The Paint Annapolis plein air exhibition ended on Sunday, so on Monday I drove up to Annapolis to pick up unsold work from the competition. It would have been nice to do some more painting up there while I was at it, but I had to get back home so it was rather a whirlwind trip. I rather like this little skipjack, patiently waiting for some action as it sits in a drive just behind a veggie garden. It's probably my favorite piece from the event.
Paintings of France, Italy, and Beyond ©Jennifer E Young
Sorry to say, my blog has suffered a bit from benign neglect since I left for my travels a few weeks ago. Rain and 30 mile/hr wind consumed most of our beach vacation, so while it was still beautiful, there was no chance of painting boats or coastal motifs before the Paint Annapolis competition that followed just a week later. Paint Annapolis itself was fun and enlightening, but since I am still dealing with shoulder tendinitis and pain, it was physically stressful and pretty exhausting. For the first two days, it seemed that I had brought the crappy weather I'd had at the beach right along with me up to the Annapolis event. The weather did turn beautiful during the last portion, but I think I kind of "blew myself out" trying to get something interesting down early on while the weather was gray and the light exceedingly flat.
The previous paragraph makes it sound like I didn't enjoy myself at all, but that was not the case! In fact, while I didn't come home with any prizes, I still received a lot of reward. My early struggles notwithstanding, the city of Annapolis is charming. I had a lovely host for the event, and everyone I encountered in the event organization, and even in the town at large, was warm and friendly. AND I'm delighted to say that I sold a study right from the easel! :-) I also found myself among some incredibly talented painters and it was truly inspiring to see so much fine work being produced by my contemporaries. Almost all of the artists were friendly, uplifting, and inclusive, making the atmosphere feel more like a (highly motivated) community than a competition. So much so, in fact, that by the time it was all over with, in spite of my exhaustion, I was actually sad to see it end.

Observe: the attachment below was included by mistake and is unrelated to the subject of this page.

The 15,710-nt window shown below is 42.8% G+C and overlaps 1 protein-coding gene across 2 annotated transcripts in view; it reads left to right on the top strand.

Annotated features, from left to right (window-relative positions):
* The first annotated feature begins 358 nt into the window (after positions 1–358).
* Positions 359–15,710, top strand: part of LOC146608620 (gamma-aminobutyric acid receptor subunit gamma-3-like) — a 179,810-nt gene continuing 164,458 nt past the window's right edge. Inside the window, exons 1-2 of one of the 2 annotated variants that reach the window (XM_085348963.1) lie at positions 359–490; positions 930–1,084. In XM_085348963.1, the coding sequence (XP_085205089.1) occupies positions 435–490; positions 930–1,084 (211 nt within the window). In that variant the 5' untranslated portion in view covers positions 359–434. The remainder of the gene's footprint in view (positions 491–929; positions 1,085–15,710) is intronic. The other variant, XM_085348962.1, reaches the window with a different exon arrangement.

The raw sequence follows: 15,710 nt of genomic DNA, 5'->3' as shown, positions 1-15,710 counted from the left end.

"A Banner Day", Oil on linen, 12x12"
As a painter, I also I learned a lot. I learned that if it isn't happening, don't force it. I learned that if the light is truly uninteresting, you're better off sleeping in a day or two and staying up at night to paint nocturnes! I learned that in the overwhelm of an unfamiliar environment, I'd be much better off painting simple studies successfully than failing at capturing a very complicated scene. I learned that even in the anxiety of knowing you only have 3 days to paint, you really do have to pace yourself, take care of yourself, be kind to yourself, and give your mind and body enough time to rest and relax. And I learned that all of the things I thought I knew can so easily fall by the wayside in this thing called "competition".
As is usually the case with me, I learned much of this more through error than through trial. In a way, the lessons I learned at the competition are only larger-than-life versions of the lessons I learn all the time through the act of plein air painting. These paintings can be like mini thrills-of-victory or agonies-of-defeat, though often they fall somewhere in between. Much is made of the victories (and with good reason) but for the painter who is fortunate enough to recognize it, they all hold value. The value lies in what you take away from it.
p.s. The painting posted was painted during the sunny portion of the event. It's from the quick draw called "Dueling Brushes". Please contact me for purchase inquiries. I posted about this event also last year and you can read my account here.